One of the implications of the perceived difference between research and evaluation is in the realm of institutional ethics review.  Generally, if something is “research,” you have to go through an ethics review, whereas if something is “evaluation,” you don’t ((unless you want to publish the findings in an academic journal that requires an ethical review to have been conducted. Or if you have an external funder that requires it)). Now, I understand that if you want to review your files to check out how efficient your program is or make some process improvements, it would be unnecessary to go through a research ethics review. But in some cases an evaluation uses the exact same techniques (e.g., a survey, interview or focus group) as a research project does (and thus, one would expect the level of “risk” to the participants would be the same), and so it’s not really clear to me why whether or not you are publishing the results is the deciding factor as to whether an ethical review would be needed.  At UBC the ethics review board is very clear that if you think there is even a possibility that you might want to publish the results of your evaluation work, you need to apply for ethics approval before you start, as they won’t accept ethics applications after the work has been conducted (e.g., you can’t say “we were doing an evaluation but it turned out that we have publishable findings, so now we want retroactive ethics approval”) – so at the very least, evaluation can’t be used a back door route to avoid the ethics process for research.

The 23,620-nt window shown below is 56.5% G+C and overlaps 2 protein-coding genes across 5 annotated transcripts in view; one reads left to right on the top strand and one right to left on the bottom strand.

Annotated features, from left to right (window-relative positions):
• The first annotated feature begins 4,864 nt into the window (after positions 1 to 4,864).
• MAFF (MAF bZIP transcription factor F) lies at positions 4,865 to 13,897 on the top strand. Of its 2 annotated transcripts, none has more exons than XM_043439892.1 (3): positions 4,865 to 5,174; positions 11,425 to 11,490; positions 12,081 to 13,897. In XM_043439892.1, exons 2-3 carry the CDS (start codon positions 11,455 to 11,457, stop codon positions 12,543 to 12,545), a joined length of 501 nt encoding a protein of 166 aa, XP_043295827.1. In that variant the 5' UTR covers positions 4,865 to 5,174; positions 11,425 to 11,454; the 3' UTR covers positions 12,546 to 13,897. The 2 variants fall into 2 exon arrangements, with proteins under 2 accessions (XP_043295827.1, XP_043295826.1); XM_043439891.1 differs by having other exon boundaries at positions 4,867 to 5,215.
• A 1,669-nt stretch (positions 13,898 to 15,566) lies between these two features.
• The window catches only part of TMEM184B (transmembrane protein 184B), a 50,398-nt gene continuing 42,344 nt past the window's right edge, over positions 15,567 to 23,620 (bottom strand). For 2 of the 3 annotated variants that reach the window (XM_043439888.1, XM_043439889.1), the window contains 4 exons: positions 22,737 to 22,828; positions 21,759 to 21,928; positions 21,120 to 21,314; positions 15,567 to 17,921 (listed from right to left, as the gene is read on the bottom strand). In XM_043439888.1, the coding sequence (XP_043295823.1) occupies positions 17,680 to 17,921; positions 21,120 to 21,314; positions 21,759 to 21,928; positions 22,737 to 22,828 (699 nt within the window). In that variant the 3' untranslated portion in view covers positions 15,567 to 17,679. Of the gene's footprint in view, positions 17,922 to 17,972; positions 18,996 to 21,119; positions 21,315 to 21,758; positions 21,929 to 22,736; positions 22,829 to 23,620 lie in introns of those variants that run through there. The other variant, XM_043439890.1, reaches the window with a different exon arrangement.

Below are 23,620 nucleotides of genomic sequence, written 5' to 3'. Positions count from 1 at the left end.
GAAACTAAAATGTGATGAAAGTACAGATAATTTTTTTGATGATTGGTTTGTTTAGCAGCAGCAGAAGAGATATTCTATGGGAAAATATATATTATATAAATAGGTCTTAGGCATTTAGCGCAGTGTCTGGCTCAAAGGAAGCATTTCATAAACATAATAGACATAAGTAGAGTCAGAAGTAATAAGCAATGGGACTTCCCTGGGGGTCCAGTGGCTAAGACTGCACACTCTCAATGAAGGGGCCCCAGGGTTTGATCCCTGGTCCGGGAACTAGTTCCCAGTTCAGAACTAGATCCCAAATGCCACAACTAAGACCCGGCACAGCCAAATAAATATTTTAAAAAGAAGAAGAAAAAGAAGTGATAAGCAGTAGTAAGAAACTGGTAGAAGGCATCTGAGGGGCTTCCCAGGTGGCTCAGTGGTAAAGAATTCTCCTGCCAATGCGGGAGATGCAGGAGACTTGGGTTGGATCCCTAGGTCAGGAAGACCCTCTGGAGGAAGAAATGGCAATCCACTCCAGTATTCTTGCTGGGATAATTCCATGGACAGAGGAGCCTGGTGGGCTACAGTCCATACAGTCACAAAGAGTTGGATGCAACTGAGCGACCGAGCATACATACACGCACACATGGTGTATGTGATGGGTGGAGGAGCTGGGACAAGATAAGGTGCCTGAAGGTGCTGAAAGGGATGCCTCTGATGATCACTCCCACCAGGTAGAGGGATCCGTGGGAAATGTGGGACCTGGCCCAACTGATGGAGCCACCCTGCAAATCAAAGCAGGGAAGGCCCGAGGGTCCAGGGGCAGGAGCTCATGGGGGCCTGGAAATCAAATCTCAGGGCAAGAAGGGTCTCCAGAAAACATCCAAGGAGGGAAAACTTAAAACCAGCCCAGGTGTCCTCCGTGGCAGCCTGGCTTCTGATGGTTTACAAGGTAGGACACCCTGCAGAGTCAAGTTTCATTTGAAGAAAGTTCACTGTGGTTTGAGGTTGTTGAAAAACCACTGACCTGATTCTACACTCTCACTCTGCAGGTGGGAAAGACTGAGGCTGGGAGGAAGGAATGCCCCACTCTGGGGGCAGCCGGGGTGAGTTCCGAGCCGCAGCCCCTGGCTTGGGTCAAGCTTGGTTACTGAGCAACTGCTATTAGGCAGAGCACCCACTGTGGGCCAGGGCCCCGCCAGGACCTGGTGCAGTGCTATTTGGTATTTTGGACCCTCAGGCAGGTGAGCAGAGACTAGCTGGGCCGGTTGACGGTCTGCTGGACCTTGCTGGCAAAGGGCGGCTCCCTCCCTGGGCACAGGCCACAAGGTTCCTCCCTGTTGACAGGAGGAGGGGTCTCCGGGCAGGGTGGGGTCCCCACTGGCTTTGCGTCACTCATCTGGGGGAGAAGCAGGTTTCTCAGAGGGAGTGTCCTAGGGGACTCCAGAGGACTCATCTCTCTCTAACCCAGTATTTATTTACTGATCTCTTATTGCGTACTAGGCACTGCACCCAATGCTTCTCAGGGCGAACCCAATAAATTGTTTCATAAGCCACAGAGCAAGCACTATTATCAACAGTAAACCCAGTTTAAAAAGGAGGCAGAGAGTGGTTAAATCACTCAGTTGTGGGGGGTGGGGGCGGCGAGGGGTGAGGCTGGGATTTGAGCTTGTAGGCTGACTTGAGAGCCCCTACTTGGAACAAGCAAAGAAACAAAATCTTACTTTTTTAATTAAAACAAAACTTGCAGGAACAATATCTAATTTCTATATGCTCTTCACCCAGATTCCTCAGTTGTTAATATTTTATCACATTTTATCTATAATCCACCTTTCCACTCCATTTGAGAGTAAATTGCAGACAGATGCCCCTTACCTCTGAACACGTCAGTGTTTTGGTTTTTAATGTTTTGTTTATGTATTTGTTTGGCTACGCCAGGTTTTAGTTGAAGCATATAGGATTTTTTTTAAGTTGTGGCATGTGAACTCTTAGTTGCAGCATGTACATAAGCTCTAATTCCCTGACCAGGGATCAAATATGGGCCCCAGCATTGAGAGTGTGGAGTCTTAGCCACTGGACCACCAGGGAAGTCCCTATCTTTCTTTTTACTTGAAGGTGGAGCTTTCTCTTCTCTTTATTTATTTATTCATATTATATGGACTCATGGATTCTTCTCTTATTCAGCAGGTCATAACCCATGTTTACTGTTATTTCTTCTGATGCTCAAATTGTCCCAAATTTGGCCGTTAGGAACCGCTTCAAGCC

As per usual, I don’t have any solutions here – really just putting my preliminary thoughts on this out there.  I welcome your thoughts/ideas/feedback!


And, on a related note, for anyone interested in an “alternative career” ((though we don’t like calling any job a PhD holds other than a professorship an “alternative career,” which suggests that the professorship is the “right” job, we haven’t actually thought of a good name for this.  Any suggestions?)) in evaluation may want to check out the upcoming Canadian Evaluation Society conference:

Canadian Evaluation Society 2010 Annual Conference
May 2 – 5; Victoria, British Columbia
Going Green, Gold, and Global: New Horizons For Evaluation
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Come to beautiful Victoria on the west coast of British Columbia for the 31st CES Annual Conference. Canada is a world leader in evaluation, and we invite you to come and hear what is happening in evaluation; and on our credential. Meet professionals who can provide insight for your evaluations and discuss the challenges we all face. Listen to our dynamic speakers and panels which include:

  • Keynote: The Power of One: Simon Jackson (one of Time Magazine’s 60 Heroes of the Planet)
  • Keynote: Using Olympic Principles for Success: Jennifer Walinga (Double Olympic Gold Medalist)
  • Panel: Los Tres Amigos – Global Excellence in Monitoring and Evaluation – Robert Lahey (representing Canada), John Pfeiffer (USA), and Agustin Caso (Mexico)
  • Keynote Panel: Summarizing and Celebrating the Conference – Four Evaluation Association Presidents – Nancy Porteous, Hallie Preskill, Florence Etta, Linda Lee.

Our themes are:

  • Green – Evaluation in the context of managing positive environmental change.
  • Gold – Evaluation of major events (e.g., Olympic Games) and striving for excellence in evaluation.
  • Global – current trends and developments in international evaluation.

We are expecting an inspiring conference. Online registration is now open and the early bird dead line is March 17! Special prices for students, seniors and members of CES, AEA and AES. Check us out at http://c2010.evaluationcanada.ca. See you here.

ABOUT BETH